This past week I began printing Specimens. I am printing on a custom making of Velke Losiny paper, a beautiful handmade sheet made in the Czech Republic. In my experiments with the paper I have found that the print quality differs greatly between solid areas of ink and fine-lined type: small sizes of type print much better when the paper has been dampened whereas large areas of ink print equally well whether the paper has been dampened or not. Dampening the paper dramatically alters its surface quality, though, so even if only some of the paper needs to be dampened for printing, all of it needs to be dampened so that there will be a consistent page texture throughout the book. In making the prototype of the binding, Craig Jensen had expressed serious concerns about the way the paper reacted to dampness and this week all of his concerns have been justified.
On Sunday afternoon, I went into the shop to dampen the first two posts of paper, fully believing that I would be printing on both sheets on Monday. Whenever I dampen paper I first try Lewis and Dorothy Allen's method of dampening every fifth sheet of paper in a stack and leaving them under weight in plastic over night. From the outset there were signs that this would not work with the Velke Losiny. The sheets that I pulled through the water bath began to stretch and contort in bizarre and unpredictable ways—ways that made me doubt that they would flatten out over night—but I proceeded despite my concerns.
At five the next morning I sat bolt upright in bed with worry and by six-thirty I was on my bike riding to the shop. When I arrived, I opened the packs of paper and found something closer to corrugated tin than fine European handmade paper. Over the course of the night the sheets had gotten just damp enough to distort them with neither enough moisture nor enough weight to make them relax. We salvaged the paper by submerging the sheets in a water bath for 20 minutes and interleaving them with blotters under more weight. By the afternoon I had judged a stack of sheets dry enough to print my two first press runs of the book while my assistant Nancy Loeber re-soaked and blotted the remaining sheets. Although the two press runs came out beautifully, over the course of printing the sheets stretched and contracted over 1/2" widthwise and 3/16" lengthwise. The only way that the multi-chromatic pages of Specimens will be able to be printed is if the paper is dampened and then thoroughly dried before printing.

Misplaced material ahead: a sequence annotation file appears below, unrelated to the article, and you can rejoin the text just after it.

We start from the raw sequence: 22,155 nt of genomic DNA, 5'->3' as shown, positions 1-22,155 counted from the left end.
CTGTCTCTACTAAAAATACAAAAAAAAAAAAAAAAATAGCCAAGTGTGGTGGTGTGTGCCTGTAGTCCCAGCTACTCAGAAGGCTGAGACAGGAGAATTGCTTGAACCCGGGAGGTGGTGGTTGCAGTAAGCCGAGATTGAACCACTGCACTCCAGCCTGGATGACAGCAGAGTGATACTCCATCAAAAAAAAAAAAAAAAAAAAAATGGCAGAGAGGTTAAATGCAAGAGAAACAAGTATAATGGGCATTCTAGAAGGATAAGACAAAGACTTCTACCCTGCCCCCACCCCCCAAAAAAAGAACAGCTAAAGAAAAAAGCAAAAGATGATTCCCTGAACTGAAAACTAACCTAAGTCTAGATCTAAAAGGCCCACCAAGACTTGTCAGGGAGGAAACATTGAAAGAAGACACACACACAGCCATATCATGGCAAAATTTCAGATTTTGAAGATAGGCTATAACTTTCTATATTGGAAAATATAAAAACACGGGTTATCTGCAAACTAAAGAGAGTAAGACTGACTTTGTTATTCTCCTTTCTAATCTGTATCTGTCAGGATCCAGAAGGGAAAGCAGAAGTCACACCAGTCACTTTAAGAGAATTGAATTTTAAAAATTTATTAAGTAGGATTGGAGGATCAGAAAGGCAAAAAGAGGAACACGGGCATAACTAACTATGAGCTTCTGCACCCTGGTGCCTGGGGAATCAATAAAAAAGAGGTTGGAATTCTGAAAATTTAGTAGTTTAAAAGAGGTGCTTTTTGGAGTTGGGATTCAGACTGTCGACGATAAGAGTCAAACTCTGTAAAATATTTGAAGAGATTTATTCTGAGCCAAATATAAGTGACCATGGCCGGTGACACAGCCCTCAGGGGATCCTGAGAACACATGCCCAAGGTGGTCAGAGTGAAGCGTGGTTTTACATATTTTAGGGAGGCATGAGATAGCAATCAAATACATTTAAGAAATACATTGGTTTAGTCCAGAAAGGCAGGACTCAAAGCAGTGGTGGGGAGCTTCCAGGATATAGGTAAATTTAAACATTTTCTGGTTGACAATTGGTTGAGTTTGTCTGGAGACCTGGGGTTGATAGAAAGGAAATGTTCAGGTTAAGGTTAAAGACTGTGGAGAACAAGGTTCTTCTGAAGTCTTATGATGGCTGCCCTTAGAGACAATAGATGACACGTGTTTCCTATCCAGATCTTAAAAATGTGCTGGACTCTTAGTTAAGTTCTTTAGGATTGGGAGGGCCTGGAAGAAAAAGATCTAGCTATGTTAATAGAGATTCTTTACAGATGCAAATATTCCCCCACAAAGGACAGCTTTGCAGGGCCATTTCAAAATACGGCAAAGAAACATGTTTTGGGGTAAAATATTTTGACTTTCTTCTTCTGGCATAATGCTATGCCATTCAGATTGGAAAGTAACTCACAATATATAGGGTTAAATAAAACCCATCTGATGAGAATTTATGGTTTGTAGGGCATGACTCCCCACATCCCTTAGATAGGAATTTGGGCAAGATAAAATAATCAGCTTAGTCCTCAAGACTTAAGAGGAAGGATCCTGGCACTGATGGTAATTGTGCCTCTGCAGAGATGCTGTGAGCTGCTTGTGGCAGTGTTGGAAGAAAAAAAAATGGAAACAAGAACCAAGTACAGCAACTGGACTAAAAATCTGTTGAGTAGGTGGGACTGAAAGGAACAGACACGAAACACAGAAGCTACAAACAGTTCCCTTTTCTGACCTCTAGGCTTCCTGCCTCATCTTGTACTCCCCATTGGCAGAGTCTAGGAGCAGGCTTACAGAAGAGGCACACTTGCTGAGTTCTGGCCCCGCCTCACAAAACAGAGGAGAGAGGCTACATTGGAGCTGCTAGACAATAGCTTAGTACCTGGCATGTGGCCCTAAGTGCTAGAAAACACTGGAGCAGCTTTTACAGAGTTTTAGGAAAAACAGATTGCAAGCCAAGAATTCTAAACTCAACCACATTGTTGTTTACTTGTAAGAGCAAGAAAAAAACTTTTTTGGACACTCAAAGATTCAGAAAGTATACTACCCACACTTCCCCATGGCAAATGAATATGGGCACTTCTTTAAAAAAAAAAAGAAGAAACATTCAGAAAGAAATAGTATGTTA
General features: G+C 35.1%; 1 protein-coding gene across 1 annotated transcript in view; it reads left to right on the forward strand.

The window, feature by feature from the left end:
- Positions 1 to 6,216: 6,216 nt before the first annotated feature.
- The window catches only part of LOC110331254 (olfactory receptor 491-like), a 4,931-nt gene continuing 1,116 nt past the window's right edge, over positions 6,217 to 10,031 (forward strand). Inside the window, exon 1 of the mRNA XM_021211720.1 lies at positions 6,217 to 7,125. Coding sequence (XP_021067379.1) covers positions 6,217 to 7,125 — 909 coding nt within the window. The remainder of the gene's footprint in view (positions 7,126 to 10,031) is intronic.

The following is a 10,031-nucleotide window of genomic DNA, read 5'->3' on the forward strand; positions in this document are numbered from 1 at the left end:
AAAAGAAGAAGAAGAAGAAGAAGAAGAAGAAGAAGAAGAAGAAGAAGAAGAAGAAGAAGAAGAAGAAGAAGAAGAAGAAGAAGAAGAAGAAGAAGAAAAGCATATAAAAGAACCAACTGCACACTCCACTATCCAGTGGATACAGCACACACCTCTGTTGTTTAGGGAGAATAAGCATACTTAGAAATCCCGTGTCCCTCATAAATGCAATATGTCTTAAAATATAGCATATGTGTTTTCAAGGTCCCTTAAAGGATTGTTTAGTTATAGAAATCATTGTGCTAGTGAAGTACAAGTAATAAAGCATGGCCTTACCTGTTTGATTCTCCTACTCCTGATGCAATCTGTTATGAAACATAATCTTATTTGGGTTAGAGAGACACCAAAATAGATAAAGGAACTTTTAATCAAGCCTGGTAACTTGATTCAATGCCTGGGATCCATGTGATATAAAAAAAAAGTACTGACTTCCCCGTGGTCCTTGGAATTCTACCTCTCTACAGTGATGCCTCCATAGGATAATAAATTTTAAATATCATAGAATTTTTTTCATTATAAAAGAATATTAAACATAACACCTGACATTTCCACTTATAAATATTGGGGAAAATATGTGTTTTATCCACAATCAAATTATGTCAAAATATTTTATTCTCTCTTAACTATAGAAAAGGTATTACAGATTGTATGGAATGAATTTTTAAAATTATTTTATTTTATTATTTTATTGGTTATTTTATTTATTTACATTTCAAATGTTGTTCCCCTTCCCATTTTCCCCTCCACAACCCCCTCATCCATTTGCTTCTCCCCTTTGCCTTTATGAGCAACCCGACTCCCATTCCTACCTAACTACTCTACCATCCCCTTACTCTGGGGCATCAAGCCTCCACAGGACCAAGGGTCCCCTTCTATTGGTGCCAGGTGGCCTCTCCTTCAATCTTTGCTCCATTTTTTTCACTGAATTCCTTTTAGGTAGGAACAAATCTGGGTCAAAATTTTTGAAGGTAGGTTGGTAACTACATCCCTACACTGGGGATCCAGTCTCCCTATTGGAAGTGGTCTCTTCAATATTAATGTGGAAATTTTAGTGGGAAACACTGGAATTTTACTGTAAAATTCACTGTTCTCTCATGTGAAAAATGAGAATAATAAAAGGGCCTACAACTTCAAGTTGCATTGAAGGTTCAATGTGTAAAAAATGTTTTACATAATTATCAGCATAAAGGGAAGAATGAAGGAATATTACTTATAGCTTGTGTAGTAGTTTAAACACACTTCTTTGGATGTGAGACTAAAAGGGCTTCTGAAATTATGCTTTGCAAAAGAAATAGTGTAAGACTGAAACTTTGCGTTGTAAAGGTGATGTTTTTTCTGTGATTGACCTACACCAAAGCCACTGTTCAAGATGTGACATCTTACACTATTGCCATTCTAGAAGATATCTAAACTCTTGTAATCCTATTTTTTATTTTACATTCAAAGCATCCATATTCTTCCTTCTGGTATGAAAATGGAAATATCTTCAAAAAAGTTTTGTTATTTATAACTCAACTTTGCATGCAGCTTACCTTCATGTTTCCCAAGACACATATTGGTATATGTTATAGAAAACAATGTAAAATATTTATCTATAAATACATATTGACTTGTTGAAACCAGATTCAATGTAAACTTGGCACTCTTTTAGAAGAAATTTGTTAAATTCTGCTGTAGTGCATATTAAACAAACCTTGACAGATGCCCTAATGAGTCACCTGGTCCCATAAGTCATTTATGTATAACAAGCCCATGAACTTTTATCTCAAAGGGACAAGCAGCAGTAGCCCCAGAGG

On Tuesday our next step was to construct a wind tunnel similar to one I used at Dieu Donné Papermill in 1996 after I disastrously dampened some of their abaca paper. Each sheet is soaked in a water bath, toweled off, and interleaved with blotter. Each 15 sheets is further interleaved with a sheet of corrugated plastic to increase air flow, every 30 sheets is topped with a melamine board, and the whole post is wrapped in plastic that is taped around a box fan. The fan is left blowing over night and the post is topped with about 60 pounds of aluminum. When we opened the contraption up on Wednesday morning the paper was much more promising but it was still way too damp, and 1/2" wider than the dry dimension. After leaving the paper to air dry all day, I stacked the sheets before leaving and on Thursday morning they were beautiful, flat, and somehow still damp.
Realizing that we would need to dry the sheets further on a drying rack of some kind and that there is no room in my shop for a commercial drying rack of any kind, Nancy and I began further experiments on how to best hang the sheets for drying. After a few tests we set out to the lumber store and began work making some light weight drying racks that could be easily moved around the shop and hold enough paper for two press runs. After a further hour hanging on the drying racks the paper was dry enough for printing.
The Allen Method stacks
The sheets after the Allen Method dampening
Nancy Loeber soaking and blotting the sheets after the Allen incident
Nancy soaking the sheets for the wind tunnel
Toweling off the sheet for the wind tunnel
The wind tunnel
Building the drying racks
Nancy stringing twine on the drying rack
Hanging sheets on the rack
The racks in the shop